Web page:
Do you fall asleep easily during the day, for instance while watching TV or reading (or worse yet, while driving)? Called "hypersomnolence," this is a sign you may have sleep apnea, a condition in which you repeatedly stop breathing during the night (it's like someone is repeatedly smothering you with a pillow). The result is non-refreshing sleep.
17% of the population have sleep apnea, and it's more common in CFS where it can accentuate your pain and fatigue. (Diabetics may also be more likely to have it.) Signs that you may have this include:
- High blood pressure
- Being more than 20 pounds overweight
- Having a shirt collar size of 16 ½ inches or higher
There are two main types of sleep apnea:
- Obstructive sleep apnea (OSA). In this form of sleep apnea, the more common of the two, your upper airway gets intermittently blocked. This is most often associated with being overweight and snoring. If you have high blood pressure and either chronic fatigue syndrome or fibromyalgia (where most people usually have low blood pressure) then it's especially important to consider sleep apnea.
- Central apnea. In this form, the brain trigger that controls your breathing intermittently stops working. This is more common in people with a history of traumatic brain injury, those living at high altitudes, or those who take narcotics for pain management. Unlike OSA, this form of sleep apnea is not associated with being overweight or snoring.
In OSA, your pharynx (throat) repeatedly collapses during sleep. You fight to breathe against a blocked airway, resulting in decreased oxygen levels in your blood. Eventually, the sense of suffocation wakes you, your throat muscles contract, your airway opens, and air rushes in under high pressure. When your airway opens, the rushing air allows you to once again drift back to sleep, but it creates a loud gasping sound. People with OSA are generally unaware that this is happening (though their partners lose a lot of sleep from hearing all the snoring and gasping). This repeated waking from deep sleep, along with the loss of oxygen in the blood, can cause next-day sleepiness, brain fog, poor concentration, and mood changes.
Anyone with CFS or FMS who has high blood pressure and is overweight should consider testing for sleep apnea. A simple way to check for this is to use a smartphone to record a video of yourself while sleeping. An hour or two of recording is usually enough. If you see yourself repeatedly snoring followed by a stop in breathing, then you should look into a more formal sleep study.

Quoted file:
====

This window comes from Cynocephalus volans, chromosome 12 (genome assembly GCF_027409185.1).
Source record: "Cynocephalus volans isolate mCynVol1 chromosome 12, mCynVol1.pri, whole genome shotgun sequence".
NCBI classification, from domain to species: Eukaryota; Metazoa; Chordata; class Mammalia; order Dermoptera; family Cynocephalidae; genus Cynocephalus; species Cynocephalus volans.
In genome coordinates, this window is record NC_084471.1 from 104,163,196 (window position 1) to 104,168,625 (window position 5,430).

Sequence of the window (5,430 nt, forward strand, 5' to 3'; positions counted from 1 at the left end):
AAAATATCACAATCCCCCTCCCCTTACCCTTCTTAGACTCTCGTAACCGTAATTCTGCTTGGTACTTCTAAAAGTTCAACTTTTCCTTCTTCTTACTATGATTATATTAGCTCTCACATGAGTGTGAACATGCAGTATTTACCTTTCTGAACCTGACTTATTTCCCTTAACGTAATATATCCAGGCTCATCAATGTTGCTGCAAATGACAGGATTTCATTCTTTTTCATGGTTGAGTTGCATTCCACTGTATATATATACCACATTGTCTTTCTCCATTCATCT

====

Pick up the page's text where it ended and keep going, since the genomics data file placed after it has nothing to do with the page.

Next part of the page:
Treatments & Tips
The most common treatment for sleep apnea is a sleep mask called "CPAP" (Continuous Positive Airway Pressure). This gently blows air into your nose to help keep your airway from collapsing. Although only about a third of people tolerated the old machines, newer models are smaller, gentler, and much better tolerated. There are also monitors that can help adjust the pressure.
A note for those with fibromyalgia: Though most doctors recommend that people with sleep apnea avoid sleep medications and muscle relaxants, for those who have fibromyalgia the sleep treatments are more important. Because of this, I recommend these people do a sleep study while remaining on their sleep medications and supplements, and then adjust the pressure settings on the CPAP machine to compensate for the meds.
Another way to prevent your airway from collapsing is by moving your lower jaw forward. There are dentists who specialize in making a device that does this, and most people find it more comfortable than wearing the CPAP device.
Losing weight, even as little as 10-15 pounds, can be very helpful. The average weight gain in fibromyalgia is 32 pounds, and it's nearly impossible to lose this much weight until metabolic problems are corrected. Fortunately, using my research-backed CFS/FMS treatment method, the S.H.I.N.E.® protocol, makes this much easier.
Another helpful tip is to avoid sleeping in positions that cause you to snore, especially if you snore while lying on your back. A good trick for this is to put a tennis ball into a cloth pocket and sew it into the mid-back of your pajama shirt. The tennis ball makes lying on your back uncomfortable, which forces you (without waking you) to roll onto your side or stomach.
Avoid drinking alcohol excessively before bedtime, as this can aggravate sleep apnea.
Another possibility is surgery to reshape your throat so it stays open during sleep. Removing your tonsils, having nasal surgery, and surgically trimming back the soft palate and the uvula (the tiny thing that hangs down in the back of your throat) are the most common treatments for this. NOTE: Though these surgeries can be very helpful to reduce snoring, they are less likely to help resolve sleep apnea.
It's controversial whether using more aggressive treatments such as surgery are worthwhile if your episodes of sleep apnea occur at a rate less than 15 per hour. If this is you, then you should start treatment by using one or more of the less aggressive approaches, such as losing weight and avoiding sleeping on your back.